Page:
WASHINGTON -- To the list of iconic American symbols made in China, we can now add the Martin Luther King, Jr. Memorial here on the National Mall.
Planners of the memorial, which opens to the public at the end of this month, will surely and rightly continue to be criticized for the selection of the sculptor Lei Yixin for the project. Lei's granite sculpture of King is some 30 feet tall and dominates the site, yet its stylization -- in particular the depiction of the folds and tails of King's jacket -- is largely in the vocabulary of Maoist China.
There are other issues with the memorial, set on the Tidal Basin between the Jefferson and Lincoln memorials, too. The sculpture of King emerges from a larger chunk of granite, meant to symbolize a "stone of hope" separate from a "mountain of despair," but the light color of these granite fixtures contrasts too harshly with the darker green granite used on the inscription wall around them. That inscription wall, which features important quotations from King's life, is itself too derivative of Maya Lin's design for the Vietnam Veterans Memorial.
To be fair, the King Memorial has its strengths. It is admirably coherent, in a way the new World War II Memorial is not, and the landscaping elegantly surrounds and highlights the adjacent Tidal Basin. The inscriptions, set in a custom typeface designed by the stone carver Nick Benson, manage to convey both extraordinary gravitas and a modern energy. And the entire memorial is an improvement over what was on the spot before: a poorly designed road.
But the story here is one of a bizarrely managed process that managed to build a $120-million memorial to King, just not the one that he or we deserve. It all started in 1996, when President Clinton signed into law legislation proposing the memorial. Three years later, a major design competition was announced and, in 2000, the ROMA Design Group's proposal was selected as the winner.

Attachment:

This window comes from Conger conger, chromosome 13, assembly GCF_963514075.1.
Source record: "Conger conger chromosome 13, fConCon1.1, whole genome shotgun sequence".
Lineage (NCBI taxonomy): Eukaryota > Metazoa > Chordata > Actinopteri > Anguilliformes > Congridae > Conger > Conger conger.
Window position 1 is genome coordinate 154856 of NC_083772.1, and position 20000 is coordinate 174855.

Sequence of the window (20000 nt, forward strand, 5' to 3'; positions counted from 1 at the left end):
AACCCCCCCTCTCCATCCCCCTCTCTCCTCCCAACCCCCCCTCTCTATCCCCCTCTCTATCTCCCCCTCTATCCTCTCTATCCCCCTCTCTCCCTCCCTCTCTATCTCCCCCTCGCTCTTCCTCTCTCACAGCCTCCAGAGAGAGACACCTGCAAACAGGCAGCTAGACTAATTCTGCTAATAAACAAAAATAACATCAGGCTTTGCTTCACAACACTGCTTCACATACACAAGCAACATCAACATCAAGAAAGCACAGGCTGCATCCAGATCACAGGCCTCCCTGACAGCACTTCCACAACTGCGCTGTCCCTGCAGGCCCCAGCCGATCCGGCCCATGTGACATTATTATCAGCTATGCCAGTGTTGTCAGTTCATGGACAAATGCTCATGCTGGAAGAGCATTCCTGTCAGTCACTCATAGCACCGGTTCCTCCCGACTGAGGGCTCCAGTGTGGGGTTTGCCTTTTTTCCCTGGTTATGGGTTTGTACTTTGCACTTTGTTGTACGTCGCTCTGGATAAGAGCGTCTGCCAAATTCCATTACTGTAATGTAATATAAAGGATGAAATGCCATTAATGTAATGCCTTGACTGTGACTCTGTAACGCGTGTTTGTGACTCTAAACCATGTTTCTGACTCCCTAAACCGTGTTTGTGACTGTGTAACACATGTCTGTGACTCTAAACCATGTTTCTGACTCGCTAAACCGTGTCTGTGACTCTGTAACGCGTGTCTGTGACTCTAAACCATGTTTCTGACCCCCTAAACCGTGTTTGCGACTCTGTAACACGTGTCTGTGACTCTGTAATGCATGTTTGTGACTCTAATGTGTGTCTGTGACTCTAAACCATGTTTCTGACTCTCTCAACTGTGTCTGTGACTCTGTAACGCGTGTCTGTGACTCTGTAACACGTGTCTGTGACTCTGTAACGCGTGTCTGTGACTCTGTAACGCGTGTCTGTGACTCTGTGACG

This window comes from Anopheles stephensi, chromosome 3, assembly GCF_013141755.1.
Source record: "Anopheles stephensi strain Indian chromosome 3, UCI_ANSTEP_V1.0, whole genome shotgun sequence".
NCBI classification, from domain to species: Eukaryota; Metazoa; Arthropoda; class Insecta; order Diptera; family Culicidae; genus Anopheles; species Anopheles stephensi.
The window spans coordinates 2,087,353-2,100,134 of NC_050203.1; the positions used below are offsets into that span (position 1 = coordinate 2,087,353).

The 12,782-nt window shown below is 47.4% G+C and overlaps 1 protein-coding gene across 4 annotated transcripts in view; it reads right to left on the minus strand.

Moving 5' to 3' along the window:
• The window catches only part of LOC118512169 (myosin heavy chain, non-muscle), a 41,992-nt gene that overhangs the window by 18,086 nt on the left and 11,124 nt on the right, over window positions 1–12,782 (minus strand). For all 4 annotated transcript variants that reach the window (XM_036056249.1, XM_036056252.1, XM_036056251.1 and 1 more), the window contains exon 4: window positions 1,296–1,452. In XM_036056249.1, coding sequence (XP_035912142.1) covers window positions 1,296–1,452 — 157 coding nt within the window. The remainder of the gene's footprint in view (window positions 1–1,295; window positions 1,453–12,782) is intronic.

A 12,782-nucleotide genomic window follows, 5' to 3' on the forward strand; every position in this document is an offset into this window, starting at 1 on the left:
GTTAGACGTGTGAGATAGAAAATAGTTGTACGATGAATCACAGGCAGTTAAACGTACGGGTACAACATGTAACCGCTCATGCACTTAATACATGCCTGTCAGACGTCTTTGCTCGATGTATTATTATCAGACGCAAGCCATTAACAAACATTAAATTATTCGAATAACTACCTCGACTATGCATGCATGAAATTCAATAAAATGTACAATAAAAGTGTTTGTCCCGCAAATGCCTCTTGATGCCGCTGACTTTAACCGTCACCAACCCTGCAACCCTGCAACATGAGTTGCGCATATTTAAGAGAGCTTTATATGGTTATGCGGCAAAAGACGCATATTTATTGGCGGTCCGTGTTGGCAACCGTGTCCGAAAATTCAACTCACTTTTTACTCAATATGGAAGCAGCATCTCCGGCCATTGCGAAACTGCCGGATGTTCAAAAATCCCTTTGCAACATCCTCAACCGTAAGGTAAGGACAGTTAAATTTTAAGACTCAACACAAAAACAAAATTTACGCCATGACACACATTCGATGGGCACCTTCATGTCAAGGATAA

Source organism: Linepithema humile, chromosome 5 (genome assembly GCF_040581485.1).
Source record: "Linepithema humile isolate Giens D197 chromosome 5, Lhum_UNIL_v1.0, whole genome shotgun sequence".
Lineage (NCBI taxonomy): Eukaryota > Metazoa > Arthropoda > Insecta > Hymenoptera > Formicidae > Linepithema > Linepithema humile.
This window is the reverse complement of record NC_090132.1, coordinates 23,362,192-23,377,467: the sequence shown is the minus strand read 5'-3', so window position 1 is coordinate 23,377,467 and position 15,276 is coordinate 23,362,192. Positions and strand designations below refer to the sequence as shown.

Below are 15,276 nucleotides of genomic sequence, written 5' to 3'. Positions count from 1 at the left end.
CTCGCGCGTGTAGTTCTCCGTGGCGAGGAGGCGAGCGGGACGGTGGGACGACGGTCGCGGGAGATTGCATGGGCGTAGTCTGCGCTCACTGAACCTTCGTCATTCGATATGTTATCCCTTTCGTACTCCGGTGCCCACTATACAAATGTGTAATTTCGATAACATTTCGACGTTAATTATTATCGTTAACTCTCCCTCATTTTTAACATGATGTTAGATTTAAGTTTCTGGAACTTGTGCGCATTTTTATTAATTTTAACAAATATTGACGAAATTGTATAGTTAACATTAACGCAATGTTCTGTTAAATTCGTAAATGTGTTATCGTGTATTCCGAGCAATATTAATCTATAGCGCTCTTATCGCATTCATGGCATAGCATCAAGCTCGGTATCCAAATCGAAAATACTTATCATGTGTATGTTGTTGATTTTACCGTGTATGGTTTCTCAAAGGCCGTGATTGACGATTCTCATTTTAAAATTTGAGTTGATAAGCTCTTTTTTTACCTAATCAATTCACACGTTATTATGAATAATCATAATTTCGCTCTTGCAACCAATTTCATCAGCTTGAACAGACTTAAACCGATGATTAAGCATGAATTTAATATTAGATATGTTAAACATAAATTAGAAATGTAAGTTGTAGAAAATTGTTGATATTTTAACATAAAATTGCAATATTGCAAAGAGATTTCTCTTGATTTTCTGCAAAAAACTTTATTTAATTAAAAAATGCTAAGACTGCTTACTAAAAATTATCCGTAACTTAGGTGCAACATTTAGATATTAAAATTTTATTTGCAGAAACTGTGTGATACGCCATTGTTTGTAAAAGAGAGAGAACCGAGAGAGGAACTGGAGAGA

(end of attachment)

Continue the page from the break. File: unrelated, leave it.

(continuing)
By then, it may have already been too late for the memorial to ever turn out right. After all, ROMA's design was changed near the end of the competition to accommodate the preference of the jurors for King to be visually represented on the site.
Boris Dramov, the principal of ROMA, recalled in an interview that his original concept did not have such a sculpture of King, but "we at the end, to be perfectly honest, decided we'd rather show how we would bring a figurative sculpture of Dr. King to our design than end up with someone else doing it."
In the end, the worst possible choice was made: someone else's figurative sculpture of King was put on the ROMA design, a scheme that was stronger in the first place when it didn't have a sculpture at all. When the foundation building the memorial decided to hire another architect to finish the drawings for the plan ROMA had started, they told the original designers that they didn't need help picking a sculptor, selecting a granite or choosing quotations.
It turns out they needed help on the first two fronts. While the granite may have been a mistake from the start, it was mandated by the National Park Service, which is wary of marble sculptures that might deteriorate over time. Mieko Preston, one of the foundation's architects, said Lei was one of the only sculptors in the world who could work in granite at such a large scale.
This may be true, and his sculpture is in some ways a remarkable creation -- it is 159 pieces and was brought over from China by boat. But it's not the right sculpture for this particular site, and it's not the right memory of the man who, as one of the most poignant quotations reads, was a drum major for justice, peace and righteousness.
Click through the slideshow below to see images of the memorial: